The Movie Waffler New Release Review - NERVE | The Movie Waffler

New Release Review - NERVE

A teenage girl becomes embroiled in a dangerous online game.

Review by Eric Hillis (@hilliseric)

Directed by: Henry Joost, Ariel Schulman

Starring: Emma Roberts, Dave Franco, Emily Meade, Miles Heizer, Kimiko Glenn

Nerve is an instantly forgettable experience, save for its stunning visuals. Where monochrome and Gershwin represented a romanticised view of New York 40 years ago, for Joost and Schulman it's pulsing neon and throbbing dance music.

Nerve is in cinemas August 11th.

When it's firing on all cylinders, the high concept teen thriller can be a real winner - the Final Destination series is arguably the greatest franchise to emerge from mainstream America in the past two decades. Nerve has a pretty knockout concept, and one that's remarkably prescient given the current global phenomenon of Pokemon Go and the rash of abusive online bullying directed at celebrity figures by anonymous trolls, but like the Purge series, it fails to exploit the true potential of its premise.

Despite finding herself in the latter half of her twenties, Emma Roberts is still capable of convincingly playing high school students. Here she's Venus Delmonico, whom despite having the name of a porn star, is a shy 17 year-old who lives with her single mother (Juliette Lewis) on Staten Island, constantly gazing across the bay at the lights of Manhattan. When her catty frenemy Sydney (Emily Meade) humiliates her in front of the football player she fancies, Venus sets out to prove she can be just as fun as her friends by taking part in 'Nerve', and online game, like 'Truth or Dare' without the truth.

The rules are simple. You choose whether to be a 'Player', performing dares for cash, or a 'Watcher', who pays money and creates said dares. Venus signs up as a player and finds her first dare is to kiss a stranger for a $100 reward. It just so happens a Dave Franco lookalike, Ian, is in her immediate vicinity, and so she completes the task by giving him a sloppy one. Easy money so far, and when the next dare offers $200 for Venus and Ian to head to the city together, the two set off into the night. But can Ian be trusted? And how dangerous will these dares ultimately prove?

There's a brief montage halfway through Henry Joost and Ariel Schulman's movie in which we see a supercut of failed dares, resulting in serious injury and possible death for the unfortunate participants. This gives us a glimpse of the movie Nerve could have been, a grand guignol thriller in the Final Destination mould, an excuse to watch teens suffer horrific fates in a creative manner. It could have launched a horror franchise for our times, but Joost and Schulman, who explored the folly of online anonymity in their breakout pseudo-documentary Catfish, are more interested in imparting a "play nice kids" message, one which leads to Roberts delivering the most on the nose monologue since Steven Seagal warned us all about environmental danger at the climax of On Deadly Ground.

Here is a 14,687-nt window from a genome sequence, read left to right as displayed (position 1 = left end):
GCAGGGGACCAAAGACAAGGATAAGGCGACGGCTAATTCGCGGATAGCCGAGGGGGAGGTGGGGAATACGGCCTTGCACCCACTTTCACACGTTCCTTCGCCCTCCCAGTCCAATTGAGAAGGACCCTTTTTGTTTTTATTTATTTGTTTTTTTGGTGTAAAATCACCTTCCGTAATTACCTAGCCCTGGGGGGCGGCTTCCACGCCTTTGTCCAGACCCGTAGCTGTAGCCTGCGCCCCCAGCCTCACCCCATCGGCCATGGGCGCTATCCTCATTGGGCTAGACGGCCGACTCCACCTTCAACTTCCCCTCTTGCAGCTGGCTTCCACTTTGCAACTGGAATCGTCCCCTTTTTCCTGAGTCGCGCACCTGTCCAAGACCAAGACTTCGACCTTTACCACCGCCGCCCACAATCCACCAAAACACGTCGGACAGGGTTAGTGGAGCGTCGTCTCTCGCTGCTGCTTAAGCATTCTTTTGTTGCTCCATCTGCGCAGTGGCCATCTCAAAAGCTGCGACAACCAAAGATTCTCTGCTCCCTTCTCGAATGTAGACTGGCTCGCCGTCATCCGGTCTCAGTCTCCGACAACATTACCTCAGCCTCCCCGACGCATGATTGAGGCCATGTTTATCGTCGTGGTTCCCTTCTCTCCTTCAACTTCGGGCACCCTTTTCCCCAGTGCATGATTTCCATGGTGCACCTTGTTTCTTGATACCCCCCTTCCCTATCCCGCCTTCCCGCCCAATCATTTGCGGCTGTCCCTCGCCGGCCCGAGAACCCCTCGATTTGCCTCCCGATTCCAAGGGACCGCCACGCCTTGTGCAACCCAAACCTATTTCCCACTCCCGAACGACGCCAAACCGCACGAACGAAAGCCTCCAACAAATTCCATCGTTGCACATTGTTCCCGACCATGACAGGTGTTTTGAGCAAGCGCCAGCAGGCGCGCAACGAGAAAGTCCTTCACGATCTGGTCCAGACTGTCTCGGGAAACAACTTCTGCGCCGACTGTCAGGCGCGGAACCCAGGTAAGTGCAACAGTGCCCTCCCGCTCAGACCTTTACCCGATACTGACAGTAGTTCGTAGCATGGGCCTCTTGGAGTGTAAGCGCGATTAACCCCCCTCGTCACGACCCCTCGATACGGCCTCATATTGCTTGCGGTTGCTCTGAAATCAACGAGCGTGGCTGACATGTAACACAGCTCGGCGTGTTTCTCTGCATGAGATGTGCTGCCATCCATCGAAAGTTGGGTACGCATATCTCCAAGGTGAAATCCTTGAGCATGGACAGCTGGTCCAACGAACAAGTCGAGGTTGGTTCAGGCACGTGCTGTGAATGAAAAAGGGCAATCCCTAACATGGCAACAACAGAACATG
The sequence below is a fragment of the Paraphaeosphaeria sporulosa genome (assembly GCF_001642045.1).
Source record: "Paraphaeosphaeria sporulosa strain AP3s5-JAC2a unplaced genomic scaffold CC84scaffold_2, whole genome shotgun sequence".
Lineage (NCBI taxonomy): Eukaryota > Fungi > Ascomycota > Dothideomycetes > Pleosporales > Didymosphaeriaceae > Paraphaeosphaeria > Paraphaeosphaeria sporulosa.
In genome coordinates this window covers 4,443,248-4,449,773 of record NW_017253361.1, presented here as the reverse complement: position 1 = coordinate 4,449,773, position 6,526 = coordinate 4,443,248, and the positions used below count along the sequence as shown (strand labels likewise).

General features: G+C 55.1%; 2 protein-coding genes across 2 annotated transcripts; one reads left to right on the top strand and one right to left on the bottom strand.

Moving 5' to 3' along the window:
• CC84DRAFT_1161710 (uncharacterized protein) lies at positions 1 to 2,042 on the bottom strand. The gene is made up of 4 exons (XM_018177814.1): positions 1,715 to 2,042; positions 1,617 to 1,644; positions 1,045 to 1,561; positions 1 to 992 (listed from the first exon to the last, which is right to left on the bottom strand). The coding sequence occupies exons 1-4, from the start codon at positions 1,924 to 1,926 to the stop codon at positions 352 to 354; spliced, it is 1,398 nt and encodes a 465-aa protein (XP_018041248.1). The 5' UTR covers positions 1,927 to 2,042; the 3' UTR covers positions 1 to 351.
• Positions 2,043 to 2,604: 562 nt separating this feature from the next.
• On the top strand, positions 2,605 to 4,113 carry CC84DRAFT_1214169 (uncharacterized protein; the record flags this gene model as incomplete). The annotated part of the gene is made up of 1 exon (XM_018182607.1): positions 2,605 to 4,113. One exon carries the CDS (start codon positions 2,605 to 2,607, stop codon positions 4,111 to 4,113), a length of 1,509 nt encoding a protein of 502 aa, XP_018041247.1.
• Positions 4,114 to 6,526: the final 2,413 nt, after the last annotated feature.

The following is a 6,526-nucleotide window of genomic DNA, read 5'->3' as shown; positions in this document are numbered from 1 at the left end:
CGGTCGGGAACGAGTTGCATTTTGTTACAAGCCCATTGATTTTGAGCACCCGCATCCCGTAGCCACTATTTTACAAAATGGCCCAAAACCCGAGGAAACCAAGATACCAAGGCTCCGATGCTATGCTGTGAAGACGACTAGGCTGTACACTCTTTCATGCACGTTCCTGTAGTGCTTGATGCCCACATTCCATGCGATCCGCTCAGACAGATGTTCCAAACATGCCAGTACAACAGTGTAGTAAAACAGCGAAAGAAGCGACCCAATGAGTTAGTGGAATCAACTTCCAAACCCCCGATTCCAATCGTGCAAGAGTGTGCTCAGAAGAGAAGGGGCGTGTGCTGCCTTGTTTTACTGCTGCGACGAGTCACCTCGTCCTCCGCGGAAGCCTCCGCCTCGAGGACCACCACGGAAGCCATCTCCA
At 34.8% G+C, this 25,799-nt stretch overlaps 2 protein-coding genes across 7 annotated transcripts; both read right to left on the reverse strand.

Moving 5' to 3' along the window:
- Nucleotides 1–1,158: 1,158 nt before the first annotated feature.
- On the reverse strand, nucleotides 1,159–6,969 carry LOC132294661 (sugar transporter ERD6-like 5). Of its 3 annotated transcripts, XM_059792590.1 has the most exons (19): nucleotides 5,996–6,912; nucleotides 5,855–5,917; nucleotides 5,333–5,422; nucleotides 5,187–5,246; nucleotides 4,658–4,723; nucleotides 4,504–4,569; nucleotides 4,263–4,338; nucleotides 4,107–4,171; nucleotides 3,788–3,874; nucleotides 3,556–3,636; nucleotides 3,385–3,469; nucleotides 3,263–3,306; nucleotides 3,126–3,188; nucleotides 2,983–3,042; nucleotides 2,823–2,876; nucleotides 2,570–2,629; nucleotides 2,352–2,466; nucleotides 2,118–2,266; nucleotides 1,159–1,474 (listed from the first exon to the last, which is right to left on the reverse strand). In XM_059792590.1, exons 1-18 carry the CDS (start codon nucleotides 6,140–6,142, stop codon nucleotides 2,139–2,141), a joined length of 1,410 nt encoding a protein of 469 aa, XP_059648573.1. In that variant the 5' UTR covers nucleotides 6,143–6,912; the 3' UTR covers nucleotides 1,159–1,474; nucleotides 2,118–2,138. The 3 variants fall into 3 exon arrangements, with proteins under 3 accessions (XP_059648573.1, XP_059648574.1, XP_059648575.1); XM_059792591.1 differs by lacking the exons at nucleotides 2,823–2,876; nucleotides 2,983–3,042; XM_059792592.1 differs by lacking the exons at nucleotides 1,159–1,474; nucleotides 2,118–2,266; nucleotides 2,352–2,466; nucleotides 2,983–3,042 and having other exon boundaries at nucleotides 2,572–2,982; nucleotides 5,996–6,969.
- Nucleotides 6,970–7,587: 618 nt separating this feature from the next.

Where Nerve is at its most engaging is its middle act, when Roberts finds herself swept off her feet by Franco's mysterious player. It's a modern, gender swapped riff on '80s movies like After Hours, Something Wild and Into the Night, wherein mild mannered young men were taken for a wild ride by a seductive and dangerous femme fatale. The highlight sees the pair take on a dare which requires Ian to reach 60mph on his motorcycle while blindfolded; to achieve it they rely on mutual trust, and the chemistry between Roberts and Franco is electric. Once this set-piece ends, the movie steadily goes downhill, failing to find any more interesting dares for its central duo to perform, and becoming repetitive with no less than three sequences involving dares undertaken at elevated heights.

Ultimately, Nerve is an instantly forgettable experience, save for its stunning visuals. Where monochrome and Gershwin represented a romanticised view of New York 40 years ago, for Joost and Schulman it's pulsing neon and throbbing dance music. Cinematographer Michael Simmonds, who has been doing great work in low budget indies for the past decade, gets a chance to show his talents on a larger stage and delivers one of the most colourful and dazzling pieces of eye candy you'll see at the multiplex this year.